Reach out to your parenting coordinator, suggests Maria, and say, “Hey, can you help us have a discussion? I'm concerned that Parent A may be parentifying our child. I don't want to jump to conclusions, but we don't communicate so well.” 

Don’t shame your child or label the situation 

Even if you’re confident your child is being parentified, you don’t need to tell them. Support them in other ways and help them gain the tools they need to draw healthy boundaries. 

Dené says, “Kids can actually experience a lot of shame when you directly try to intervene when they're acting out in a parentified way. Some kids might be really proud of how they're helping. They're just doing what they need to do to survive.” 

Find more resources 

These resources might be helpful if you’re dealing with a suspected parentification situation:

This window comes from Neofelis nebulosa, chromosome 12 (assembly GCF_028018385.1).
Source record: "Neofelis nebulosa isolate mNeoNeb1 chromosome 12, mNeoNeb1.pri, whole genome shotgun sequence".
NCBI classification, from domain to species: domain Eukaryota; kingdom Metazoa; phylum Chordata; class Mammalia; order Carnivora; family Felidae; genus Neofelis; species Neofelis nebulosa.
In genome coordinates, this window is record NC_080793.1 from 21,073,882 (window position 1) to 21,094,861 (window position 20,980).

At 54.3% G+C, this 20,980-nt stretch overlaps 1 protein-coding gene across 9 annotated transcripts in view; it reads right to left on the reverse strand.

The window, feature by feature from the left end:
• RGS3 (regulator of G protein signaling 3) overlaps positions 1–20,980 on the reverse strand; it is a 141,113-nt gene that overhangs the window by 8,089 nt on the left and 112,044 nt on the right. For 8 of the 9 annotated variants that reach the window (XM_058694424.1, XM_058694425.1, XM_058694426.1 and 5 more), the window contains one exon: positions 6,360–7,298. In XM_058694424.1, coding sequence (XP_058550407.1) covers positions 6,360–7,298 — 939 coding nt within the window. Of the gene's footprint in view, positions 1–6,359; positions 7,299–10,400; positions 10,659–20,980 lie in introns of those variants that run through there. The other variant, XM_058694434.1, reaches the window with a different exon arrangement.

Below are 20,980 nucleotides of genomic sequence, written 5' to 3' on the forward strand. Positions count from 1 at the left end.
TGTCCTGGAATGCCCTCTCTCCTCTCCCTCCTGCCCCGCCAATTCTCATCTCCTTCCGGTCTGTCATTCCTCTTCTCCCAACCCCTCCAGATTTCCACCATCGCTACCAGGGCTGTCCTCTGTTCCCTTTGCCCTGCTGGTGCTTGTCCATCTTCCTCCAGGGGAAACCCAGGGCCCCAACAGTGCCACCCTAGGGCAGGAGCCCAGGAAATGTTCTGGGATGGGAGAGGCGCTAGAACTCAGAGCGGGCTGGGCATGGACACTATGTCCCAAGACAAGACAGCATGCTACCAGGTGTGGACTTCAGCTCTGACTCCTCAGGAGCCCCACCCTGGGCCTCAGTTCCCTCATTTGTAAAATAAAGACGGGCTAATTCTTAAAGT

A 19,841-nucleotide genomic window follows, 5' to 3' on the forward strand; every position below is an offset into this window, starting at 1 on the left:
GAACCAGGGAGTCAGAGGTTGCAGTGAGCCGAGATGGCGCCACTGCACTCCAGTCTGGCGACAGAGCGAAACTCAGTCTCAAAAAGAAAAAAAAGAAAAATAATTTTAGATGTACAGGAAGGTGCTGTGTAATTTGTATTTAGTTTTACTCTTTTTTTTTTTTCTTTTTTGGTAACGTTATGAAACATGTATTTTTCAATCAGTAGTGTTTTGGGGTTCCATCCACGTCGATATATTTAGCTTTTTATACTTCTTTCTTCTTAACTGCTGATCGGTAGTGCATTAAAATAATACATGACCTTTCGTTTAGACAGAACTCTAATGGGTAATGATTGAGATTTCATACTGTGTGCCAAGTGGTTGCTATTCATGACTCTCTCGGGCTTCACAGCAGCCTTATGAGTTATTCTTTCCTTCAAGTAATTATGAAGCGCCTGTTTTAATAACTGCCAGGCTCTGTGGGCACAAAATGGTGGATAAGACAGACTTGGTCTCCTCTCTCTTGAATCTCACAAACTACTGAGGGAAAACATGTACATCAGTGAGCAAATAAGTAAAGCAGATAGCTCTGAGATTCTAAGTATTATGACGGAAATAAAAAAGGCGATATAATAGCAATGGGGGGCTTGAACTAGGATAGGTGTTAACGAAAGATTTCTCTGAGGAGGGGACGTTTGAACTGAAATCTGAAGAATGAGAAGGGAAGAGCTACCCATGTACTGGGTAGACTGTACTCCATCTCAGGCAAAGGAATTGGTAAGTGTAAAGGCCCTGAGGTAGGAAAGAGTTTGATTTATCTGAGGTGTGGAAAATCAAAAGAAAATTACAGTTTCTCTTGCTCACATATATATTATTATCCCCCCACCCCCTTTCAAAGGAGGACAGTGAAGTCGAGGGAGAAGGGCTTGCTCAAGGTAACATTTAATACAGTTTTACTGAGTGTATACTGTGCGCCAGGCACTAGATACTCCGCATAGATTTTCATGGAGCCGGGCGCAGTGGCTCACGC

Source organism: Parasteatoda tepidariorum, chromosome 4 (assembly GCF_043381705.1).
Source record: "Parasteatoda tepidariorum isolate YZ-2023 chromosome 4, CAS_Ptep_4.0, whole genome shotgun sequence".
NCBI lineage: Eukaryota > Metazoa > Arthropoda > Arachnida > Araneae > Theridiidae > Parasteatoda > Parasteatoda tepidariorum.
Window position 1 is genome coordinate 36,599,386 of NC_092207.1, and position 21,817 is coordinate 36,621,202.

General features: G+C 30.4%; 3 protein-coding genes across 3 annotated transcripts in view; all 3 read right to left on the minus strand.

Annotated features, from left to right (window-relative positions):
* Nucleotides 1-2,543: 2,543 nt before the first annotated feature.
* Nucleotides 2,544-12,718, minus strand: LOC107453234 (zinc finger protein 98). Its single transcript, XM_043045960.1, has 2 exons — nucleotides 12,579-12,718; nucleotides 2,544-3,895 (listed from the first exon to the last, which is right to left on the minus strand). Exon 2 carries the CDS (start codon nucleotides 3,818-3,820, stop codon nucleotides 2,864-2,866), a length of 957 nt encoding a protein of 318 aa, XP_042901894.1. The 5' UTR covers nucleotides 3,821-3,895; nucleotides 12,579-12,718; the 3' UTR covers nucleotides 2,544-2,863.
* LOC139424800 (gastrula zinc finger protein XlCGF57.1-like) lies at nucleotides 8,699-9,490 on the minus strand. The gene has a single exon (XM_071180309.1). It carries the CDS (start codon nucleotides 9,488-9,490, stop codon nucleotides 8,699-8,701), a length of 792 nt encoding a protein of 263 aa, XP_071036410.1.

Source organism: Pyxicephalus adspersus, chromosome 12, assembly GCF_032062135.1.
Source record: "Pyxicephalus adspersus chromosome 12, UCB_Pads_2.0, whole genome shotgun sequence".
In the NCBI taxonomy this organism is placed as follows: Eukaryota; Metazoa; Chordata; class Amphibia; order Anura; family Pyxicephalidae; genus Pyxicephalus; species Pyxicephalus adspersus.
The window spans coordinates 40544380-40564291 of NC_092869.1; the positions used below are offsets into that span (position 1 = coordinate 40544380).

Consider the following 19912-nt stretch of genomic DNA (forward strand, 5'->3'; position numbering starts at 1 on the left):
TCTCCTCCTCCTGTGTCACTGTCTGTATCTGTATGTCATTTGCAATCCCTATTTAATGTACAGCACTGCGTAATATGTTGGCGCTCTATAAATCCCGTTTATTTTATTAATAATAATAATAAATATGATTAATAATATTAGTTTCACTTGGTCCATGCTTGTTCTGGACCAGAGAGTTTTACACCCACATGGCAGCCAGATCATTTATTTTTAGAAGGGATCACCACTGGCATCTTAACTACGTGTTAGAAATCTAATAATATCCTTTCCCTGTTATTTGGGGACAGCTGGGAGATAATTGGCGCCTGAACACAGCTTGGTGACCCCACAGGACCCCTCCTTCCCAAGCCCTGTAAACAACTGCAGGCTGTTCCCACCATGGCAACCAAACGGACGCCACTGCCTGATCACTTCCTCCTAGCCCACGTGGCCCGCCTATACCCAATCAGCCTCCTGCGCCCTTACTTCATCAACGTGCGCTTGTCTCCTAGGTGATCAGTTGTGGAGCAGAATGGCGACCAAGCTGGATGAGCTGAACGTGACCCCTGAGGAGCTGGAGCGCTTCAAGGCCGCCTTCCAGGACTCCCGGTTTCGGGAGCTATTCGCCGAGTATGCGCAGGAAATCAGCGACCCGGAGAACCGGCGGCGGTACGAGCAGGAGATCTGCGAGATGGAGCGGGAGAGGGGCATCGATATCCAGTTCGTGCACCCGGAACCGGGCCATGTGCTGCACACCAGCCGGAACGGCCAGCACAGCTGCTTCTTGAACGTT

Broaden your child’s social connections  

“Get them out of both of the houses,” says Dené. “Get them doing something totally different, out of the whole [high-conflict] pressure cooker.” Try extracurriculars, religious organizations, playdates at the park, community groups, clubs, and other types of social connection. 

Long-term risks of being parentified 

Maria explains, “Kids who grow up with family conflict are at risk for all kinds of interpersonal issues, relationship issues, substance abuse, and difficulty functioning as a healthy adult in society.” The scientific journal reports that parentified children have a “higher incidence of depression, anxiety, drug use and addiction, under- and un-employment, poor physical health, and lower educational attainment.”